The Downside of Shared Services - Page 1

Oct 1, 2007

Allen Bernard

As companies continue the drive towards fewer data centers and a base of centralized applications running on virtualized servers, IT is re-entering an old way of doing business: shared services.

While this may be good for the cost-conscience CEO, the bottom line for CIOs is they are will probably—if not already—face the reality of charging business units for the IT they consume. On the surface, this may seem a fairly straight forward matter. Simply divide total IT spend by head count or some other common metric and send out the monthly bills.

But, as with most things IT related, the reality is usually more complicated. Sure, you can, and many companies do, use very simple metrics to bill for IT. But what happens when the head of marketing questions it’s bill after a lunch with the head of accounting, which has consumed far more resources—network bandwidth, server time, developer’s hours, etc.—but has fewer employees. Those complaints will go straight back to you, the CIO.

What about things like phones service and email? Do you bill based on just having a phone or email account or you bill on the number of calls or emails sent? What about the utilities that manage the servers these applications run on? The power they consume?

“The model (companies) are moving towards in the first instance is a cost-recovery model,” said Rob Stroud, VP of Brand Strategy for CA. “All they’re looking to do is to agree to metrics to justify the budget IT spends. In a shared-services environment we actually can’t go the old way by … splitting up the costs because no body agrees with it.”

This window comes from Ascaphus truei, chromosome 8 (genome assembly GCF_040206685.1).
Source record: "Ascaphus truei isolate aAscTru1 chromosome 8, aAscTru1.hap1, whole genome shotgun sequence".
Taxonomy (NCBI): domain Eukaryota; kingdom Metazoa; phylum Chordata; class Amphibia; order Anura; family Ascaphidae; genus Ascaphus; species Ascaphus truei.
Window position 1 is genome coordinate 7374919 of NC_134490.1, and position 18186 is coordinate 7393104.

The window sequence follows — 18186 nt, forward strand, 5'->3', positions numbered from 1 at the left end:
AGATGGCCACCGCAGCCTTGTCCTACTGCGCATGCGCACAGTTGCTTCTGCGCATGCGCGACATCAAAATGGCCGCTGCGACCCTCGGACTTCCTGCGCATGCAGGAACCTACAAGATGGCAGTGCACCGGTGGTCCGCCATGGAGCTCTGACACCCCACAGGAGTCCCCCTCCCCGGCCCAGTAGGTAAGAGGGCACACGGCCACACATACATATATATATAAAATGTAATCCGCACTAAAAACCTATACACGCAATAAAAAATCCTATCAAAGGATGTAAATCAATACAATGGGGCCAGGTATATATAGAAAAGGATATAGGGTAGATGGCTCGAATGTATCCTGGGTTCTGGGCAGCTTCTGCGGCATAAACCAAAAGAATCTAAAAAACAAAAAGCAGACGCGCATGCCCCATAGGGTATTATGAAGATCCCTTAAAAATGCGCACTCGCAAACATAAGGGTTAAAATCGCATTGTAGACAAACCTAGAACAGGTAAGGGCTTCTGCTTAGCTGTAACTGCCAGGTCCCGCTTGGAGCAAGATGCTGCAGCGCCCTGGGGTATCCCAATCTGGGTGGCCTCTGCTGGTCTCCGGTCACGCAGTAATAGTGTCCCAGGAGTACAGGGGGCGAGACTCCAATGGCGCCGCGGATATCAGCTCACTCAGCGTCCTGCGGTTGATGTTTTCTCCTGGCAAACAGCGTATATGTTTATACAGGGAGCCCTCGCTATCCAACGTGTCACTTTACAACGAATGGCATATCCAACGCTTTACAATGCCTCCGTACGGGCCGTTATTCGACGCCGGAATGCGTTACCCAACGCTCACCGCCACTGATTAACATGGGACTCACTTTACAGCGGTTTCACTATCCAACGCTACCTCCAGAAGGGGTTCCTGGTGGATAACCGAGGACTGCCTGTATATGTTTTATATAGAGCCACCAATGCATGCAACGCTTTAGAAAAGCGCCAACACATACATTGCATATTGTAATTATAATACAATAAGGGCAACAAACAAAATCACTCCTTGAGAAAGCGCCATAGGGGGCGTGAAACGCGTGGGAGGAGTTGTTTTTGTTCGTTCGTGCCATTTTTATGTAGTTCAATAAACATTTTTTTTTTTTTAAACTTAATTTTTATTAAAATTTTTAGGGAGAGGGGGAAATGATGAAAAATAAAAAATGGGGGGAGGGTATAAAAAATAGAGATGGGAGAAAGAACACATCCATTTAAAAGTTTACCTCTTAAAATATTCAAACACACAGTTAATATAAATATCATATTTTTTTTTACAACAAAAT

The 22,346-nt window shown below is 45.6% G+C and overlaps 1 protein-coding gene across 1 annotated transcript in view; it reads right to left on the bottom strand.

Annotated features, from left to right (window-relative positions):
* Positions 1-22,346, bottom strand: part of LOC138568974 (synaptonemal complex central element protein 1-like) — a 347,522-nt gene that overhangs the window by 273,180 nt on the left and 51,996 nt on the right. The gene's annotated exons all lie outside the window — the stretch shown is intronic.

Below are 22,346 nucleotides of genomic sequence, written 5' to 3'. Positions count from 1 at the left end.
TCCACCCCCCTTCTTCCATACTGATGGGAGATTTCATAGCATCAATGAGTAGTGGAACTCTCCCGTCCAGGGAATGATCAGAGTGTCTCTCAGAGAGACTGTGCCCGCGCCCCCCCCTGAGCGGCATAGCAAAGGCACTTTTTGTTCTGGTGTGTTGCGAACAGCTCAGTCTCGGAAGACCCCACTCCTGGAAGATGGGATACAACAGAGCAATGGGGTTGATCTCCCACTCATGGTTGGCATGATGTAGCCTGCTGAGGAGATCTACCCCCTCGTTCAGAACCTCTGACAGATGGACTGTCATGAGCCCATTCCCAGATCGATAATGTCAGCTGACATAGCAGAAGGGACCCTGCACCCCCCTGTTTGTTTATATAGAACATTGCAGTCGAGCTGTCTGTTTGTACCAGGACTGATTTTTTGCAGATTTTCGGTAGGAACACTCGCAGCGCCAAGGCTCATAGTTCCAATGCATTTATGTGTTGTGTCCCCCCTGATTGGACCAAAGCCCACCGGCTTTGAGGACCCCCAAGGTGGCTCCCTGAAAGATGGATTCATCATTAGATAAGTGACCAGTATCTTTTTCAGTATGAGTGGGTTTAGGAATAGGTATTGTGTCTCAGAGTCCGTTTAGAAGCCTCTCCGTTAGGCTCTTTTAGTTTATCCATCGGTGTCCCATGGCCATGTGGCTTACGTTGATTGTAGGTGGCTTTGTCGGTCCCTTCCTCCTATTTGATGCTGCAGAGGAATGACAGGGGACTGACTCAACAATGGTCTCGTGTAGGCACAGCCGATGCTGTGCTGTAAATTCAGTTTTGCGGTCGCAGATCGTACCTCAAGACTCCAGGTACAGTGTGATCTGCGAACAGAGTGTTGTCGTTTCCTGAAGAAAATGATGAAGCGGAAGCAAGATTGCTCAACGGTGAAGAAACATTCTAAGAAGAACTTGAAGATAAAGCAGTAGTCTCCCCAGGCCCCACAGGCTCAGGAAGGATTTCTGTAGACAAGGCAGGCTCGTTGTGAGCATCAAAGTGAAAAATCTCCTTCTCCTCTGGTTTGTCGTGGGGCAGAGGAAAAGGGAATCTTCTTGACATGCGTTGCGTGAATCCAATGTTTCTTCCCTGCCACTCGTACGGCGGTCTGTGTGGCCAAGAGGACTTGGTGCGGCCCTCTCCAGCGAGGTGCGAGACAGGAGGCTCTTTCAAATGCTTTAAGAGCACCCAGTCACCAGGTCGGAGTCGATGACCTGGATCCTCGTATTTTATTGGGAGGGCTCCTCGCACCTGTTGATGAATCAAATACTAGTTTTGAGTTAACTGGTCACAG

What to Measure

Of course, IT can measure and monitor many things today: CPU cycles, bandwidth consumption, IP addresses accessed, etc. but the trick is to find measurements that actually means something to business units that will be billed based on those units. If you get too granular, then tracking those metrics and managing the billing based on them gets unwieldy and complicated. This may end up costing more to administer than some of the bills are worth and may lead to endless rounds of meetings to decipher, decode and rectify the bills with line-of-business managers.

Take databases and storage: two IT services generally consumed on a broad basis, accessed by multiple applications from different divisions and generally very hard to partition for billing purposes. What about enterprise content management apps? Collaboration apps? ERP? CRM?

Again, these apps are consumed by a broad cross-section of your enterprise to a lesser or greater degree and are generally very expensive to buy and maintain. These systems are also prime targets for rationalization and consolidation as many companies do their best to get app-creep back under control. So, what do you do?

To keep yourself from being burned at the stake, suggests Steve Pickett, a past-president of the Society of Information Management (SIM) and currently the CIO of a multi-billion dollar company, start with a business definition of the services IT provides. Use terms like telephone v. VoIP, storage v. SAN or NAS, computing time v. CPU cycles, etc.

“It’s got to be something the user can touch and feel,” said Pickett. “He can see his telephone but he can’t see his calls, for example.”

In Pickett’s experience some of most successful chargeback operations work from a services catalog. IT publishes a price list of the services it provides and managers can pick and choose from the list as they see fit. Of course, in this environment the services must be two things: of high quality and fairly priced.

“It needs to be set up in such a way that the consumer or the end user can look on the open market and find he’s getting value for what he’s paying,” said Pickett. “He shouldn’t be able to buy the same service on the outside for a lot less.”

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